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Hey, Mom-To-Be

You're more resilient than you think!

Moms-to-be are typically concerned with what to do in regards to exercise. According to one study, 27% of women are afraid of hurting the baby and 62% of those working out think that exercising for more than 30 minutes is unsafe. The American College of Obstetricians and Gynecologist (ACOG) also reported other unnecessary fears:

“Some patients, obstetrician–gynecologists, and other obstetric care providers are concerned that regular physical activity during pregnancy may cause miscarriage, poor fetal growth, musculoskeletal injury, or premature delivery. For uncomplicated pregnancies, these concerns have not been substantiated”.

In short, unless you have a medical condition (i.e preeclampsia) that has contraindications to exercise, you are ok to exercise and are much more resilient than you think.

Labor Can Feel Like A Marathon

If you are a mom-to-be, your labor experience will be incredibly strenuous. I tried to be the best ‘dad-doula’ as I could during my wife’s pregnancy, both as an emotional soundboard and wellness coach. During the active birthing process, she said she felt like she was running a marathon, and the prenatal exercise routine we did leading up, certainly helped her stamina.

According to the American College of Obstetricians and Gynecologist (ACOG):

“Physical activity in pregnancy has minimal risks and has been shown to benefit most women, although some modification to exercise routines may be necessary because of normal anatomic and physiologic changes and fetal requirements. Women with uncomplicated pregnancies should be encouraged to engage in aerobic and strength-conditioning exercises before, during, and after pregnancy.”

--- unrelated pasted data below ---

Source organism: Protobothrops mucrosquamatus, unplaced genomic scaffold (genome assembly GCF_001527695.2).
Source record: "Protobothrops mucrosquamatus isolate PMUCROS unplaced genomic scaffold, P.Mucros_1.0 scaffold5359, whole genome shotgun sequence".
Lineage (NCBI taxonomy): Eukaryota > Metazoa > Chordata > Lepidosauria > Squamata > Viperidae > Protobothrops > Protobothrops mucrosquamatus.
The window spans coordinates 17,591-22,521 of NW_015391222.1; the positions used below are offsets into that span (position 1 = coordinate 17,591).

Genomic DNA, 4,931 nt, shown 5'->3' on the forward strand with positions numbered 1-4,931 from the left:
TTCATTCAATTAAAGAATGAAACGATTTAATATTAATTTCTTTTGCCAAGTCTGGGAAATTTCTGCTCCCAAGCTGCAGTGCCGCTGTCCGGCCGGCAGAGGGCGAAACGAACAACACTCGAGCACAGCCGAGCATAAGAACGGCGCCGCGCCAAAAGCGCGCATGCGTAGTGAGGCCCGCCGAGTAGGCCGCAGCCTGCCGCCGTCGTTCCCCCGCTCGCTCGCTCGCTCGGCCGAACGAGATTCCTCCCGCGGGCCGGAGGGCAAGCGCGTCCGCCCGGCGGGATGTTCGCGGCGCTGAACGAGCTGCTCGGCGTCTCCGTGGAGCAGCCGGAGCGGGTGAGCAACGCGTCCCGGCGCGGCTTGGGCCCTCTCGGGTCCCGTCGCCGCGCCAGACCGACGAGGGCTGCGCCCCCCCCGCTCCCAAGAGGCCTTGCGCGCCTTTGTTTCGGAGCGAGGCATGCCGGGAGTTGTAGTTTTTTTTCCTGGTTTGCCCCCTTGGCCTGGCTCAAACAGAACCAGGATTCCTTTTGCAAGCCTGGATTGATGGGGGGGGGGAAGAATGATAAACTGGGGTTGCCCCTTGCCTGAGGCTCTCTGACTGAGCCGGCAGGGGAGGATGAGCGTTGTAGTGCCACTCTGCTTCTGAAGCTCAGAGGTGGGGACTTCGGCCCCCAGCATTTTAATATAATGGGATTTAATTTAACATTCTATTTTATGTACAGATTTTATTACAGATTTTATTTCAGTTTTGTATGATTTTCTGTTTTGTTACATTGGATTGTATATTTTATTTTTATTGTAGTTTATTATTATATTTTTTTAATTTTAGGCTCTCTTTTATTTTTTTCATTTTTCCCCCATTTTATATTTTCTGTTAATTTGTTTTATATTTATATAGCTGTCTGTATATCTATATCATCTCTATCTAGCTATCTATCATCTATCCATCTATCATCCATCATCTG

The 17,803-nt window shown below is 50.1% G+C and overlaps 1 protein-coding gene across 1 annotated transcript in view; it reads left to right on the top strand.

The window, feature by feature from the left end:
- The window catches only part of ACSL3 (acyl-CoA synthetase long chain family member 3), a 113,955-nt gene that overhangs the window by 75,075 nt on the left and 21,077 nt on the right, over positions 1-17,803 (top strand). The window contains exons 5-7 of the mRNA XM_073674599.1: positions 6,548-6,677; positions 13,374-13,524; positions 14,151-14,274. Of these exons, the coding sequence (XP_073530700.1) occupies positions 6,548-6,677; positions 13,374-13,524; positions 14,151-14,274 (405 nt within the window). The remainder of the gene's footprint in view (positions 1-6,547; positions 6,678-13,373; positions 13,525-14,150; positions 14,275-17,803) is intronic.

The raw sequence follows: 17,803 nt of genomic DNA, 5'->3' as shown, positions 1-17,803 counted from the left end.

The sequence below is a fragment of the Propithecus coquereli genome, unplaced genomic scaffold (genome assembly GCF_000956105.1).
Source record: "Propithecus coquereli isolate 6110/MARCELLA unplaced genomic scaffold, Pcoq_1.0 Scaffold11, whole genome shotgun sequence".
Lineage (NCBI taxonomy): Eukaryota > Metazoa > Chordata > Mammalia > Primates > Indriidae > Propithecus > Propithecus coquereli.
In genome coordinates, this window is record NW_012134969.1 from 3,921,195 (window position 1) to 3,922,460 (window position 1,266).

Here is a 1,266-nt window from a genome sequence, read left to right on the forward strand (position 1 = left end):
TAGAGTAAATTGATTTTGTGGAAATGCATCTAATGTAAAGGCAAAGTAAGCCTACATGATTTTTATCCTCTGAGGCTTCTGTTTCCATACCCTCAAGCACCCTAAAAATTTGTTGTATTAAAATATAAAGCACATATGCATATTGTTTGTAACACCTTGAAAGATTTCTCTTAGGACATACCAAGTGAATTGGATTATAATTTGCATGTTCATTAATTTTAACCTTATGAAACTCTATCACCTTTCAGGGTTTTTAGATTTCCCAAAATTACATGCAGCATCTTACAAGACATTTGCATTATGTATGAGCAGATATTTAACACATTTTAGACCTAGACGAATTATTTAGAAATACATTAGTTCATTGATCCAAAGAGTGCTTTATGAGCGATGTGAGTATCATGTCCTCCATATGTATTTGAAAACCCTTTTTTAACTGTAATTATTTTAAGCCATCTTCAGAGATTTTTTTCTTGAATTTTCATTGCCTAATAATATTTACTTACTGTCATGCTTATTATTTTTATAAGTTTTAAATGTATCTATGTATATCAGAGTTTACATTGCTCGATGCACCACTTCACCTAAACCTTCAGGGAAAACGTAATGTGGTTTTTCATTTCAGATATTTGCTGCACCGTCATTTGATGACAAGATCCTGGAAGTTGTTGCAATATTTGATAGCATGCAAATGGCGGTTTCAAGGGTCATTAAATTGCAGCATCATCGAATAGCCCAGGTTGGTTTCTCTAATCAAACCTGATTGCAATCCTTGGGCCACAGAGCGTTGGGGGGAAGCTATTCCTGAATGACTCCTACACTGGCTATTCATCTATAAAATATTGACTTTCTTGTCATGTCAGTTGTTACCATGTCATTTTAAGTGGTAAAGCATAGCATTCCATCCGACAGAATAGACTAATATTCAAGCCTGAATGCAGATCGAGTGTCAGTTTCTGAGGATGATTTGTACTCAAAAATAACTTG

To have a better sense of the activities you should or should not do, Box 3 is a list from the ACOG. You should also understand that physical inactivity can lead to complications. The ACOG states:

“In pregnancy, physical inactivity and excessive weight gain have been recognized as independent risk factors for maternal obesity and related pregnancy complications, including gestational diabetes mellitus (GDM).

In the end, you’re better to exercise than not.

Some Guidelines

When beginning an exercise program or routine in the prenatal phase of maternity, listen to your body and start with these 5 guidelines:

  1. Talk to your doctor to make sure you are cleared for physical activity.

  2. Find low impact physical activity options.

  3. Make sure you are using proper form and doing the correct exercises.

  4. Work on strength and stabilization because your joints are relaxing to prepare for the birthing process (2-3 days a week minimum 30 min) .

  5. Maintain or build cardiovascular conditioning (minimum 20-30 min on most or all days).

If you're interested in starting a prenatal exercise program, you can contact Phillip at

Phillip has 10 years of experience in the wellness and fitness space. In 2010, he became a certified Medical Exercise Specialist and founded Health Care Fitness Integrations LLC. Phillip and his business partner Don Alley founded Medical Exercise Trainers and have affiliates in Washington, DC and Decatur, GA. Phillip Served as the American Society of Fitness Professionals President from 2011-2013. He has been featured in Mens Health, The Washington Post, NPR Radio, Reuters, and other media/news outlets as an industry standards expert. He has also worked with a number of organizations like the Arthritis Foundation and US Soccer Foundation.

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